Stream Restoration

Tree roots and short pasture grasses are not dense or diverse enough to prevent this streambank from rapidly eroding.

Ecological restorations use earthworks and revegetation to permanently hold streambanks in place. These restored riparian zones are rich in wildlife habitat and filter out sediment and pollutants from the water.

Throughout Iowa, streambanks are rapidly eroding due to the loss of diverse, deep-rooted perennials, recently expanded use of agricultural drainage tile, increasingly heavy rainfall events, and a legacy of stream straightening and other faulty stabilization techniques.

At Prudenterra, we use evidence-based, ecological restoration methods for a lasting solution to managing streambank erosion.

Ecological Stream Restoration

When a stream is degraded, the first step is an in-depth evaluation called a Stream Restoration Review. It includes a subwatershed analysis with remote sensing technology, a site visit, and restoration recommendations. Prior to revegetation, the streambank must be resloped with earthworks or cedar revetments. Then, the soil is held in place with deep-rooted perennials including native prairie, shrubs, and trees.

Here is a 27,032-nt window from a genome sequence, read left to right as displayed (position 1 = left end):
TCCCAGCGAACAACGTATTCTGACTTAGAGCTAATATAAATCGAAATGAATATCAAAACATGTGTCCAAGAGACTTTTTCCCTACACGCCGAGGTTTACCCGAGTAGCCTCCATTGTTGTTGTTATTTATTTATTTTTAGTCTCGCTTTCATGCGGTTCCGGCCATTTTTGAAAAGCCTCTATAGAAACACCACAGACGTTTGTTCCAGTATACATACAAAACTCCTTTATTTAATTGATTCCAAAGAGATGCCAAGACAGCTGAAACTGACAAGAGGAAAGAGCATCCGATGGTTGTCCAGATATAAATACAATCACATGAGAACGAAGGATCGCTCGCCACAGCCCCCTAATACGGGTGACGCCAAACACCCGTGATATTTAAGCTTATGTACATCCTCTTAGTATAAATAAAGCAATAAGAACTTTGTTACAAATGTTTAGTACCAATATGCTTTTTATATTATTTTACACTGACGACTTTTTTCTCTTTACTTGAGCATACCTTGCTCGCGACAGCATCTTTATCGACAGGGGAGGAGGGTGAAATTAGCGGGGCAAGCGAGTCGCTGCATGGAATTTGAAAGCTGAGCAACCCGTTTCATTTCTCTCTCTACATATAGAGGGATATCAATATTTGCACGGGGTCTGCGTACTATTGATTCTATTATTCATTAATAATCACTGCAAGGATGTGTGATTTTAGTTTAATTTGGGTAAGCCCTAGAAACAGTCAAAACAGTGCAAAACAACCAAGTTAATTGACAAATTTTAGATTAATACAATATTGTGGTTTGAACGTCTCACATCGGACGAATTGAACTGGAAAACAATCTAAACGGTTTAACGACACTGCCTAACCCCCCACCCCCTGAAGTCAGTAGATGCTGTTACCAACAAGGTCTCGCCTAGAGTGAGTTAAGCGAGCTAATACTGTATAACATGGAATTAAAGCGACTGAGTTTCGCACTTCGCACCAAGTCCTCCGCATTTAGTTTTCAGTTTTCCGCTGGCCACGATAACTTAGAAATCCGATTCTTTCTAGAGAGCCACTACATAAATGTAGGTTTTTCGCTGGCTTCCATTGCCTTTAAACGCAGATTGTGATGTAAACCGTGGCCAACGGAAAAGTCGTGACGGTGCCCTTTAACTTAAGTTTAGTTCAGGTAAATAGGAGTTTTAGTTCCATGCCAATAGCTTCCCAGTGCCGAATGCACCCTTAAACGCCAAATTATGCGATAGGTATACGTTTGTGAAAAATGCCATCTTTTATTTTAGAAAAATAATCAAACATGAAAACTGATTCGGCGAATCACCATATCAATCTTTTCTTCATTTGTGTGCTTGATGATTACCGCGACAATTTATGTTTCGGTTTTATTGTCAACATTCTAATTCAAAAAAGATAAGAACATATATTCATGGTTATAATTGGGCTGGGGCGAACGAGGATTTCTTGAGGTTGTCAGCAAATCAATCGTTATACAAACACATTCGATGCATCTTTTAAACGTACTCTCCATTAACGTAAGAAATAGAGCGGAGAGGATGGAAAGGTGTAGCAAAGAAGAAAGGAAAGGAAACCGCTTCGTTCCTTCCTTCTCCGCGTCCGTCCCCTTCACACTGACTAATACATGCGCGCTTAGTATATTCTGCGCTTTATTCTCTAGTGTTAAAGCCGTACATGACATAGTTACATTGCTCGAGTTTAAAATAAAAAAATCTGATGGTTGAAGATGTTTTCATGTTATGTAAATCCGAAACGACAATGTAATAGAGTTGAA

This Iowa stream was recently resloped with cedar revetments, and revegetated with diverse trees, shrubs, and grasses.

The causes of erosion are unique to each landscape and land use. Sometimes uphill or upstream water flow patterns, tile infrastructure problems or livestock management must be addressed before the problem can be fully solved. In some cases, streams that have been straightened must be re-meandered to slow the cutting flow of water.

An important component of ensuring that the soil will stay in place is to maintain a wide buffer of deep rooted, native vegetation. Buffers not only prevent future streambank erosion, but filter water that flows over the land. When drainage tile lines flow through a buffer to filter out nitrates and other pollutants, it is called a saturated buffer. Vegetative buffers create a rich habitat for wildlife, and improve opportunities for recreation such as fishing, hunting for game and wild edibles, swimming and hiking.